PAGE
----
The U.S. Food and Drug Administration (FDA) sets vigorous and globally respected standards for vaccine safety. The gold standard for vaccines is acquiring FDA approval, but in times of crisis like a public health emergency when there are no available alternatives, the FDA can grant an Emergency Use Authorization (EUA) to speed up the manufacturing and administration processes to help get safe & effective vaccines to market quickly.
During a public health emergency, like the current COVID-19 pandemic, the FDA allows for companies with vaccines to apply for an EUA rather than a standard license. An EUA does not affect the development of a vaccine; the research, number of clinical studies and the evaluation of side effects and adverse reactions of a vaccine are the same regardless whether the vaccine manufacturer is seeking an EUA or standard approval. Where an EUA differs from the standard licensing process is in how long participants are studied before authorization is granted.
Picture the standard FDA approval process as a long single straight line; there’s step 1, step 2, step 3, etc—each step needs to be completed before the next step can be started. These steps are:
Development: Studying the virus and figuring out how to create a vaccine that can protect you from it.
Testing: Clinical trials of the potential vaccine are done under the supervision of the FDA. In the standard FDA approval process, the testing phase can take up to a couple of years.
Review: At the end of testing, the FDA reviews all the information collected during the testing phases to determine if the vaccine is safe. If it is, it’s approved and the company that created the vaccine is given a license to produce the vaccine.
Production: Large quantities of the approved vaccine are made.
Distribution: Vaccines are distributed to retail locations like Rite Aid to be administered to the public.
This is a simplified version of a complex process, but it gives you a good understanding of what a standard FDA vaccine approval process looks like.
EUA is slightly different, but consists of all the same steps, but not necessarily in the same linear order. Development of a vaccine during an EUA is the same as during the standard FDA process. In this case, COVID-19 was studied (on a global, never-before-seen scale) and companies like Pfizer, Moderna, Johnson & Johnson created vaccines. These companies then tested their vaccines in clinical trials under the supervision of the FDA. These trials followed the same practices as the standard process described above except in the EUA process, companies can ask the FDA to review the vaccine for EUA status before final long-term testing and information, that is required in the standard process, is complete. This means there are less long-term results for the FDA to review, but the information that is available is still thoroughly reviewed and includes the information needed to determine if a vaccine is safe.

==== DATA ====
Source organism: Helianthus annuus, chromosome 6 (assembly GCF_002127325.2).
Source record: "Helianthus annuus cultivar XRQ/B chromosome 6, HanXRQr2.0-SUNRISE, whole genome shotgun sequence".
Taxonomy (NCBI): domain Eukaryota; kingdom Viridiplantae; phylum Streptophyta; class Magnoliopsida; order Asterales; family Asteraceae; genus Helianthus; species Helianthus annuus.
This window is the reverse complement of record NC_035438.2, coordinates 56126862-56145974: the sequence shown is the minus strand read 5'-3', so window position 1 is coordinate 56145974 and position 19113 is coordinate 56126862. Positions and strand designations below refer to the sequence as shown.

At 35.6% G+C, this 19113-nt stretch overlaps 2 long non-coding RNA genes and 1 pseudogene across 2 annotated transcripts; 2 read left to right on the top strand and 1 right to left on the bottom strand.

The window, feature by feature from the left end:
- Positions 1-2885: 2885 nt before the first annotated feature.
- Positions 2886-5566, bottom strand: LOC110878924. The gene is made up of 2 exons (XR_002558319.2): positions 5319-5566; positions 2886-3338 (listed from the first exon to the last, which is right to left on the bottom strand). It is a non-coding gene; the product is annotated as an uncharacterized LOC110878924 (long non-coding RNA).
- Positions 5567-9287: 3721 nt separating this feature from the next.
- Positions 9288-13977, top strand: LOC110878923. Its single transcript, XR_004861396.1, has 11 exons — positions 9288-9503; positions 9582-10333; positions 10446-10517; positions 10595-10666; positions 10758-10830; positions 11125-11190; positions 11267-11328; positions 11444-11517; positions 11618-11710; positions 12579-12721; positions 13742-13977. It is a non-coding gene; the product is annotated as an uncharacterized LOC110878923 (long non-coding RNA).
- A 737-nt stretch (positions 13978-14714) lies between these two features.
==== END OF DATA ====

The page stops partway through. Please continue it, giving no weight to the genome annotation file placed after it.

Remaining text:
Ultimately, for the FDA to grant a vaccine with EUA status it must determine if the vaccine’s benefits outweigh any possible risks. If the FDA determines that the information from the vaccine’s testing proves this, then an EUA is granted. The FDA then continues to work with the creator of the vaccine to ensure proper production and distribution.
A vaccine’s monitoring and testing is not over once it receives EUA status. The long-term testing that is required to receive a standard license continues to be done and information from these long-term tests is collected and reviewed by the FDA. Pfizer was granted full FDA approval on August 13, 2021, and Moderna received full approval on February 1, 2022. It is expected that Johnson & Johnson and other COVID-19 vaccine developers will also seek standard FDA approval once these tests are complete.
Emergency Use Authorization (EUA) is a critical part of combating the spread and impact of COVID-19 in our communities. While it may be different than the standard FDA approval process, the information and consideration that go into granting EUAs ensure their safety before they are administered to consumers.
To schedule an appointment or learn more, visit our COVID-19 vaccine page.